I’ll try to spare readers my usual epic race report as this week the fabulous eforts of Kevin Edwards and Mark Glynn over the full marathon course deserve more attention than my own trip around half of that route!
Any regrets I had about tipping up for the shorter distance disappeared after a brief weather check. A brittle wind had blown in overnight and brought with it some sharp temperatures and a few buckets of Lancashire drizzle. It was nippy enough to delay shedding pre-race layers for the warm up drills until the last moment. The super efficient baggage drop-off facilitated a very late change into race kit which included gloves, hat and a thermal layer below my Harriers vest. This was not a day to “man-up” as rain and wind hounded us around the whole route. As Mark Glynn remarked later on, it was a headwind that somehow never became a tailwind no matter which direction we ran!
I had been of the impression that other than a couple of short uphill sections, this was to be a generally level route and an ideally suited to a PB attempt. I headed for Preston with the ambition to break the time I set in Wrexham earlier this year, (1:43:20) and possibly sneak under 1h 40m for the first time. The first mile and a half was generally downhill and fast with it. Recent experience has confirmed the truism that the price for a prolonged stretch of downhill running usually comes in the form of a prolonged stretch of uphill running! Sure enough, we were soon crossing a rain lashed river Ribble before grinding out the next mile uphill along the dual carriageway.
It was proving tricky to maintain a consistent pace with the constant changes in elevation, but by the halfway point I was well on target for that sub 1:40, passing through 6.2 miles in just a minute over 10k PB time. Whilst I wasn’t struggling yet, I was certainly aware of the pace and knew that the second half of the race would take its toll. The final turnaround was about mile 9, and as I headed up the road the leaders flashed past on the other side on their way back into Preston. I seemed to hit a real dip at this point, recording my slowest mile of the race and begining to doubt my ability to keep up the pace. I took a gel and gave myself a bit of a talking too and was up to speed again on the way to mile 10.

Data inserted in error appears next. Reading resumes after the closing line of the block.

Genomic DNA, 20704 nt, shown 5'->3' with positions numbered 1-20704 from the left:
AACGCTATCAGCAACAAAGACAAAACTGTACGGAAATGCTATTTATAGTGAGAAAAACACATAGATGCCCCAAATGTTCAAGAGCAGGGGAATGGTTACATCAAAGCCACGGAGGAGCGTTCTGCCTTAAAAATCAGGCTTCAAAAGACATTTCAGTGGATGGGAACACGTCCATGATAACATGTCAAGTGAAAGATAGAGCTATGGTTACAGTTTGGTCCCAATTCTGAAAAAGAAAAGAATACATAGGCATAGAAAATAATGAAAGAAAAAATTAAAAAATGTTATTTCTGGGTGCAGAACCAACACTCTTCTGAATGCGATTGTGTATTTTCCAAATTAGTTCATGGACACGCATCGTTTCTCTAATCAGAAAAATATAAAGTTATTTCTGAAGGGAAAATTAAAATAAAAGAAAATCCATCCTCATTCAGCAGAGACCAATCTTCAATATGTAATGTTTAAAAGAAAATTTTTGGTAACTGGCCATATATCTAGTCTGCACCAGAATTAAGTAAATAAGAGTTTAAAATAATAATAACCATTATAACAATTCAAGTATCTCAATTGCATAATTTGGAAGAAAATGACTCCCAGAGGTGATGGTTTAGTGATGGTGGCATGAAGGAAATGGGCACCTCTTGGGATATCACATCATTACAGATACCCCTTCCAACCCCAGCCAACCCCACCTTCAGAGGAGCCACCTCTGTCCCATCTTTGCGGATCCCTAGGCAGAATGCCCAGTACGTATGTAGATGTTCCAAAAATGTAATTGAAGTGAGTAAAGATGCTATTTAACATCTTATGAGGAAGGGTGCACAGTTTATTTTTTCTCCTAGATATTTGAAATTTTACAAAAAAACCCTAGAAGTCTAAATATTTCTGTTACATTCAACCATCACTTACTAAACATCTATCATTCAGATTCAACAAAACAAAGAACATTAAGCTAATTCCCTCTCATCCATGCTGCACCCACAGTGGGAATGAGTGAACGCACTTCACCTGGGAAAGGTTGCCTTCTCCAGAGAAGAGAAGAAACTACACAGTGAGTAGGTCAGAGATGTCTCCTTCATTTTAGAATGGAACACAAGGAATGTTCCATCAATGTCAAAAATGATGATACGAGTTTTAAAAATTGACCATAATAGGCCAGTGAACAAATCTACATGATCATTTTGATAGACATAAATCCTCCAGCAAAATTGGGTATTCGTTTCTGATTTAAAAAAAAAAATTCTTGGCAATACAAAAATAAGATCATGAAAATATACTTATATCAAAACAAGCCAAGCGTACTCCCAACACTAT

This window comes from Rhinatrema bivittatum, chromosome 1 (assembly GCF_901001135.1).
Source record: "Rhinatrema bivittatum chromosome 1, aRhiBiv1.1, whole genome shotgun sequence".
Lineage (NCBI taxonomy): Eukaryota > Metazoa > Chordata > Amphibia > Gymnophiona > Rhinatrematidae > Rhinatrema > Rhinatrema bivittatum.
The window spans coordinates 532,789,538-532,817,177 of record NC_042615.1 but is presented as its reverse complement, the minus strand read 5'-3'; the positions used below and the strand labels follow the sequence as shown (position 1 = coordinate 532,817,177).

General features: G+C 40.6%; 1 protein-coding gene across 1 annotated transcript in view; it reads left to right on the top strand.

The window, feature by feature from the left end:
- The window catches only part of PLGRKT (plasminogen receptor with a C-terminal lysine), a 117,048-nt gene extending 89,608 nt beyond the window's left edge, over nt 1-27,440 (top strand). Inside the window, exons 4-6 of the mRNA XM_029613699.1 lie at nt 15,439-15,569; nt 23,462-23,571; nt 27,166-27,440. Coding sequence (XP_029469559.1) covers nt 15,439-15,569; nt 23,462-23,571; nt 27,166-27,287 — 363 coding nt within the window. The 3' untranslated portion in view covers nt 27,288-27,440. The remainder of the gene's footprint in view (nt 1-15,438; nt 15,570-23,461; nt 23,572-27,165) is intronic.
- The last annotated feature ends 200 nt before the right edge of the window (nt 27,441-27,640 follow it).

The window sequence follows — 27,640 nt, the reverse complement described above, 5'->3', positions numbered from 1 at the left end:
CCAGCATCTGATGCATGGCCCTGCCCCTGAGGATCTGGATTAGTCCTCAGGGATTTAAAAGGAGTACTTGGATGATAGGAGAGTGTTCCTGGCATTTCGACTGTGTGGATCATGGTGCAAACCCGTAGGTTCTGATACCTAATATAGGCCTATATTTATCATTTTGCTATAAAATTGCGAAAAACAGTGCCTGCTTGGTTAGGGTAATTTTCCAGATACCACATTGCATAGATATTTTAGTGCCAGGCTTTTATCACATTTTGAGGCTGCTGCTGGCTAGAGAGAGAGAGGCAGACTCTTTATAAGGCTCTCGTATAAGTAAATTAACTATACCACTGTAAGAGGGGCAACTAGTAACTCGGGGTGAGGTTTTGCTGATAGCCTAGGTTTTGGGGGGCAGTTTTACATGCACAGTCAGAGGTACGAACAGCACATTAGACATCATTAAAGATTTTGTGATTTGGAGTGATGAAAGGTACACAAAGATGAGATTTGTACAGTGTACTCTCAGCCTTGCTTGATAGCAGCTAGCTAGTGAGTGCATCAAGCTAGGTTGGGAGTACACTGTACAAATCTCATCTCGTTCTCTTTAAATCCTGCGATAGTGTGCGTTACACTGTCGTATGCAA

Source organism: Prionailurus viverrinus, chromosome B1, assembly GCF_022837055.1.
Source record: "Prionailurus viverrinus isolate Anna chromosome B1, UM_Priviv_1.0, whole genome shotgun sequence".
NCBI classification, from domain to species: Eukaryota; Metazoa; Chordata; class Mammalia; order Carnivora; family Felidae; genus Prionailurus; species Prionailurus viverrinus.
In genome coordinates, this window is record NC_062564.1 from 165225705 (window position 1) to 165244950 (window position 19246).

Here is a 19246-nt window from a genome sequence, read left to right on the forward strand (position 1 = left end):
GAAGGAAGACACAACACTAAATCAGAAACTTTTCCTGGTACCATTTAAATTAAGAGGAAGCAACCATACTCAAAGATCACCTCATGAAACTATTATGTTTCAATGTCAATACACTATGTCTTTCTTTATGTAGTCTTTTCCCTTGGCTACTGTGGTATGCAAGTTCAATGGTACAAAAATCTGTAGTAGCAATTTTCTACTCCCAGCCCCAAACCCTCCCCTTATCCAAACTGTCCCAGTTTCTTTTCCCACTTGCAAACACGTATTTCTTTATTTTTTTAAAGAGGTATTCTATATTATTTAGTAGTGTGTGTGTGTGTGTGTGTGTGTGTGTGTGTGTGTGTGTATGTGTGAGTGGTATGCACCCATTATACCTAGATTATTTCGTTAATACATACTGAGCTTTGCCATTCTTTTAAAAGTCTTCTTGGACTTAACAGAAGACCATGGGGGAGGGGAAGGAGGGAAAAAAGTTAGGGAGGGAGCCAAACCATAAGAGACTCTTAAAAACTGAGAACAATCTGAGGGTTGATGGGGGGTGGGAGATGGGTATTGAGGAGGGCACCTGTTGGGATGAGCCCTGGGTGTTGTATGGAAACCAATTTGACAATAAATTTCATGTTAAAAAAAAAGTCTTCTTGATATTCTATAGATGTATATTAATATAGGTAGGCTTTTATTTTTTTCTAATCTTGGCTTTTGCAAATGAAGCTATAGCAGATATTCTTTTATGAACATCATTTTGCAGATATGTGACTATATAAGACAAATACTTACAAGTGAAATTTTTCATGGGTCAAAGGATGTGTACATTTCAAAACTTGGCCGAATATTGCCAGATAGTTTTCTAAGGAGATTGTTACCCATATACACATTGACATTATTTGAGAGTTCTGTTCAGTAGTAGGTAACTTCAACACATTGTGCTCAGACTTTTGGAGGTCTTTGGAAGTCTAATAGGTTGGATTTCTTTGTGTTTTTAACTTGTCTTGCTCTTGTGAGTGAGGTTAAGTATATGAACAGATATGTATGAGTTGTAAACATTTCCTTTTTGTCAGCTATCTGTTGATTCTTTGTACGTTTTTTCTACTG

There had been a bit of a discrepancy between my Garmin and the course markers for a couple of miles, but the 10 mile marker was considerably further down the road than my watch said it should be. A quick bit of mental arithmetic suggested that although I was on target to beat 1:40 on Garmin time, if the course markers were accurate it would be touch and go. Any burgeoning self pity in the filthy conditions were swept away as we passed the 23 mile marker swaying in the wind. I shivered on behalf of those poor souls tackling the full distance!
By mile 11 I was entering my own world of pain. The lactic threshold had been passed as quads turned to wood and it took increasing will power to keep the pace. I knew that digging deep here would decide the outcome of my race, but all the signals coming in from my body were saying “stop”! It was a real boost to see Julie Platt with a mile and a half to go, and it forced me into straightening my crumbling form and finding some pace as I passed her.
At mile 12 I summoned up what was left in an attempt to push for the finish but nothing happened. The brain said “pick it up” but the body didn’t respond! My legs were managing to maintain a metronomic pace, but there was no last boost of energy to be had.
It was a black hearted course setter that decided to litter the last mile of the route with 90 degree bends, short steep little hills and even a hellish drop and climb beneath a flyover. I kept expecting to see the finish around every corner only to be presented with another climb or twist. I seriously began to wonder if my legs would hold out for the line even this near to the end. I did manage a minor increase in speed to hold off a challenge for the line, but it was a weak imitation of my usual bersek srping finish. There wasn’t even enough gusto left for a “celebrate like you won it” pose for the cameras! I have never been so happy to cross a finish line.
My official time was 1:40:48, taking nearly 2 and half minutes below my previous PB. It would be churlish to mention that due to some sort of foul up at the turnaround, the course was declared 200 metres long… so I wont. I also won’t begin to calculate if those 200 metres cost me the 49 seconds needed to break 1:40!
I was compensated somewhat to learn I was 218th overall and 33rd M40 from a field of 2800 though. The overall organisation was fabulous and the marshalls and baggage staff did a brilliant job. I’l definitely give this race another try the next time its held… as long as its once in a Preston Guild!